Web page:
+	     pos = pos->next)
+
+/**
+ * hlist_nulls_for_each_entry_from - iterate over a hlist continuing from current point
+ * @tpos:	the type * to use as a loop cursor.
+ * @pos:	the &struct hlist_node to use as a loop cursor.
+ * @member:	the name of the hlist_node within the struct.
+ *
+ */
+#define hlist_nulls_for_each_entry_from(tpos, pos, member)	\
+	for (; (!is_a_nulls(pos)) && 				\
+		({ tpos = hlist_nulls_entry(pos, typeof(*tpos), member); 1;}); \
+	     pos = pos->next)
+
+#endif
diff --git a/include/linux/rculist_nulls.h b/include/linux/rculist_nulls.h
new file mode 100644
index 0000000..b185ac4
--- /dev/null
+++ b/include/linux/rculist_nulls.h
@@ -0,0 +1,110 @@ 
+#ifndef _LINUX_RCULIST_NULLS_H
+#define _LINUX_RCULIST_NULLS_H
+
+#ifdef __KERNEL__
+
+/*
+ * RCU-protected list version
+ */
+#include <linux/list_nulls.h>
+#include <linux/rcupdate.h>
+
+/**
+ * hlist_nulls_del_init_rcu - deletes entry from hash list with re-initialization
+ * @n: the element to delete from the hash list.
+ *
+ * Note: hlist_nulls_unhashed() on the node return true after this. It is
+ * useful for RCU based read lockfree traversal if the writer side
+ * must know if the list entry is still hashed or already unhashed.
+ *
+ * In particular, it means that we can not poison the forward pointers
+ * that may still be used for walking the hash list and we can only
+ * zero the pprev pointer so list_unhashed() will return true after
+ * this.
+ *
+ * The caller must take whatever precautions are necessary (such as
+ * holding appropriate locks) to avoid racing with another
+ * list-mutation primitive, such as hlist_nulls_add_head_rcu() or
+ * hlist_nulls_del_rcu(), running on this same list.  However, it is
+ * perfectly legal to run concurrently with the _rcu list-traversal
+ * primitives, such as hlist_nulls_for_each_entry_rcu().
+ */
+static inline void hlist_nulls_del_init_rcu(struct hlist_nulls_node *n)
+{
+	if (!hlist_nulls_unhashed(n)) {
+		__hlist_nulls_del(n);
+		n->pprev = NULL;
+	}
+}
+
+/**
+ * hlist_nulls_del_rcu - deletes entry from hash list without re-initialization
+ * @n: the element to delete from the hash list.
+ *
+ * Note: hlist_nulls_unhashed() on entry does not return true after this,
+ * the entry is in an undefined state. It is useful for RCU based
+ * lockfree traversal.
+ *
+ * In particular, it means that we can not poison the forward
+ * pointers that may still be used for walking the hash list.
+ *
+ * The caller must take whatever precautions are necessary
+ * (such as holding appropriate locks) to avoid racing
+ * with another list-mutation primitive, such as hlist_nulls_add_head_rcu()
+ * or hlist_nulls_del_rcu(), running on this same list.
+ * However, it is perfectly legal to run concurrently with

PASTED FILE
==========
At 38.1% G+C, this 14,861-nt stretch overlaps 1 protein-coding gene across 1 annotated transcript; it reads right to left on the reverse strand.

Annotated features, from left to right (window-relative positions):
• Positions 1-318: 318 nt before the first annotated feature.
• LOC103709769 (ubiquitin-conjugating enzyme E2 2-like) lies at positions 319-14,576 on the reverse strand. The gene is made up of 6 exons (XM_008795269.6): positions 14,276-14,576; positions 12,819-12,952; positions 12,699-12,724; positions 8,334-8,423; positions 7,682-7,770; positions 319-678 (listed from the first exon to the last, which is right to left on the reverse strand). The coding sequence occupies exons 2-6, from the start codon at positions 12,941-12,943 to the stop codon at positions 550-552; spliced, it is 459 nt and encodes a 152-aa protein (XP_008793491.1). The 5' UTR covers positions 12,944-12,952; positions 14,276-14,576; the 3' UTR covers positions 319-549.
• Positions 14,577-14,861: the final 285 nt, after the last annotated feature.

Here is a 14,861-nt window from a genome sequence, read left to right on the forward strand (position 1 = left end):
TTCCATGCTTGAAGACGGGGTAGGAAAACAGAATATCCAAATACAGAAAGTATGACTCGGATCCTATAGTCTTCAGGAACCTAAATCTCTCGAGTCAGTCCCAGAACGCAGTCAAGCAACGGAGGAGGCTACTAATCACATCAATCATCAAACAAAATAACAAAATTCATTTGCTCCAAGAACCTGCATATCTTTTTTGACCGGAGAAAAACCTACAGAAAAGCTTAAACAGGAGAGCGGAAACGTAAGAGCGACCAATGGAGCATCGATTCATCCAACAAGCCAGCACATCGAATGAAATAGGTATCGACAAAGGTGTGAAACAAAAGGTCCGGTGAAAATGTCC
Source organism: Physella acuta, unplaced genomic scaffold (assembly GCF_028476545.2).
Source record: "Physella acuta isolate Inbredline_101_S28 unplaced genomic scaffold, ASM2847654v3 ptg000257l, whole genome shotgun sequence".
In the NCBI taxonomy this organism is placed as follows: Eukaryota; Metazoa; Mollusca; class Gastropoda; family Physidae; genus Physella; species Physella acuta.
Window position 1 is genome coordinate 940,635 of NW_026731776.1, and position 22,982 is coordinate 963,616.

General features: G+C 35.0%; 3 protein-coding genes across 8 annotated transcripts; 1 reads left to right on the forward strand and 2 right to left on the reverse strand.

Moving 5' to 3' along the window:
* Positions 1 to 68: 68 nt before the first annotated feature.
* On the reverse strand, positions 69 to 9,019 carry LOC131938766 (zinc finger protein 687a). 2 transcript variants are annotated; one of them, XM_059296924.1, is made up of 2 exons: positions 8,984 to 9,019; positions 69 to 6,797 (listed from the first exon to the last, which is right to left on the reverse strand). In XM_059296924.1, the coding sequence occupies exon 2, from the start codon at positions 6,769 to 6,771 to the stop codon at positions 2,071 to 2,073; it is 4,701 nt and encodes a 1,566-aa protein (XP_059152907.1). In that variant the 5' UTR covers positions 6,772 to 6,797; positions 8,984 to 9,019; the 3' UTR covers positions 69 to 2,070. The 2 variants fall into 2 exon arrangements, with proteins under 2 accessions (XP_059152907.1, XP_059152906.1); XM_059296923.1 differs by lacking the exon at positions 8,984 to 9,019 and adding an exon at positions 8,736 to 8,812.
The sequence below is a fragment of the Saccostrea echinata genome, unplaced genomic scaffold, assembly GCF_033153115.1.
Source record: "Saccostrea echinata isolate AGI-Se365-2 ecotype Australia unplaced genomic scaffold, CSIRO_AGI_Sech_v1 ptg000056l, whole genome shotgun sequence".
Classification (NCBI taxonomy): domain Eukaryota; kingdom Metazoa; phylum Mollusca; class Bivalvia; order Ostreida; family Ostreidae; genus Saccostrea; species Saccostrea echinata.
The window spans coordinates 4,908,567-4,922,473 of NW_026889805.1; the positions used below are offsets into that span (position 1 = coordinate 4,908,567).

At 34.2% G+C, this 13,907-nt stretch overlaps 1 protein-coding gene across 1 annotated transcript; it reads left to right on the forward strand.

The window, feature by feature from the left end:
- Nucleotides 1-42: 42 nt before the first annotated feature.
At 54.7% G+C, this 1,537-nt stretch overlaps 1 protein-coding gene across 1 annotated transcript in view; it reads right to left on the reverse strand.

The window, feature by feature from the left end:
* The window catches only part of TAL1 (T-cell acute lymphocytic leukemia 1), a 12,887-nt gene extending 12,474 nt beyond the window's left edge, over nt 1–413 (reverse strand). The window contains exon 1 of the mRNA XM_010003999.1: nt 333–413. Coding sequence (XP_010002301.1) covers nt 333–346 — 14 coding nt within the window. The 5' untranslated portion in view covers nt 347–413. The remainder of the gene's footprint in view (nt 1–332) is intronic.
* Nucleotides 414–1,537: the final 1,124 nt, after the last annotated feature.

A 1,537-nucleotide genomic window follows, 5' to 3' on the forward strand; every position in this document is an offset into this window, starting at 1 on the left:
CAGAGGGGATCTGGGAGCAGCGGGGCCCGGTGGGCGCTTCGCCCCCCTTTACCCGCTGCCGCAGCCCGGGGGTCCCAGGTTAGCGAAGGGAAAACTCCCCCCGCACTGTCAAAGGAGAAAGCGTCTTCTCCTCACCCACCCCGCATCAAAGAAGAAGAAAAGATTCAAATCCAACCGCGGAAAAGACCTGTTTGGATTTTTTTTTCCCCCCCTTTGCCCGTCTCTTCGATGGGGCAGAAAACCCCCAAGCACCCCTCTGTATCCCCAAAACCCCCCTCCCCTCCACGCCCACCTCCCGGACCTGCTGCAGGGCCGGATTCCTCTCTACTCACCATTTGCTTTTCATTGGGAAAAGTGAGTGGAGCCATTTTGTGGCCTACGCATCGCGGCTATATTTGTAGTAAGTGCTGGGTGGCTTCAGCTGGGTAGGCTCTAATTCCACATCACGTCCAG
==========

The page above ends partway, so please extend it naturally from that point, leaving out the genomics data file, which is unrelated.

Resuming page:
+ * the _rcu list-traversal primitives, such as
+ * hlist_nulls_for_each_entry().
+ */
+static inline void hlist_nulls_del_rcu(struct hlist_nulls_node *n)
+{
+	__hlist_nulls_del(n);
+	n->pprev = LIST_POISON2;
+}
+
+/**
+ * hlist_nulls_add_head_rcu
+ * @n: the element to add to the hash list.
+ * @h: the list to add to.
+ *
+ * Description:
+ * Adds the specified element to the specified hlist_nulls,
+ * while permitting racing traversals.
+ *
+ * The caller must take whatever precautions are necessary
+ * (such as holding appropriate locks) to avoid racing
+ * with another list-mutation primitive, such as hlist_nulls_add_head_rcu()
+ * or hlist_nulls_del_rcu(), running on this same list.
+ * However, it is perfectly legal to run concurrently with
+ * the _rcu list-traversal primitives, such as
+ * hlist_nulls_for_each_entry_rcu(), used to prevent memory-consistency
+ * problems on Alpha CPUs.  Regardless of the type of CPU, the
+ * list-traversal primitive must be guarded by rcu_read_lock().
+ */
+static inline void hlist_nulls_add_head_rcu(struct hlist_nulls_node *n,
+					struct hlist_nulls_head *h)
+{
+	struct hlist_nulls_node *first = h->first;
+
+	n->next = first;
+	n->pprev = &h->first;
+	rcu_assign_pointer(h->first, n);
+	if (!is_a_nulls(first))
+		first->pprev = &n->next;
+}
+/**
+ * hlist_nulls_for_each_entry_rcu - iterate over rcu list of given type
+ * @tpos:	the type * to use as a loop cursor.
+ * @pos:	the &struct hlist_nulls_node to use as a loop cursor.
+ * @head:	the head for your list.
+ * @member:	the name of the hlist_nulls_node within the struct.
+ *
+ */
+#define hlist_nulls_for_each_entry_rcu(tpos, pos, head, member) \
+	for (pos = rcu_dereference((head)->first);			 \
+		(!is_a_nulls(pos)) && 			\
+		({ tpos = hlist_nulls_entry(pos, typeof(*tpos), member); 1; }); \
+		pos = rcu_dereference(pos->next))
+
+#endif
+#endif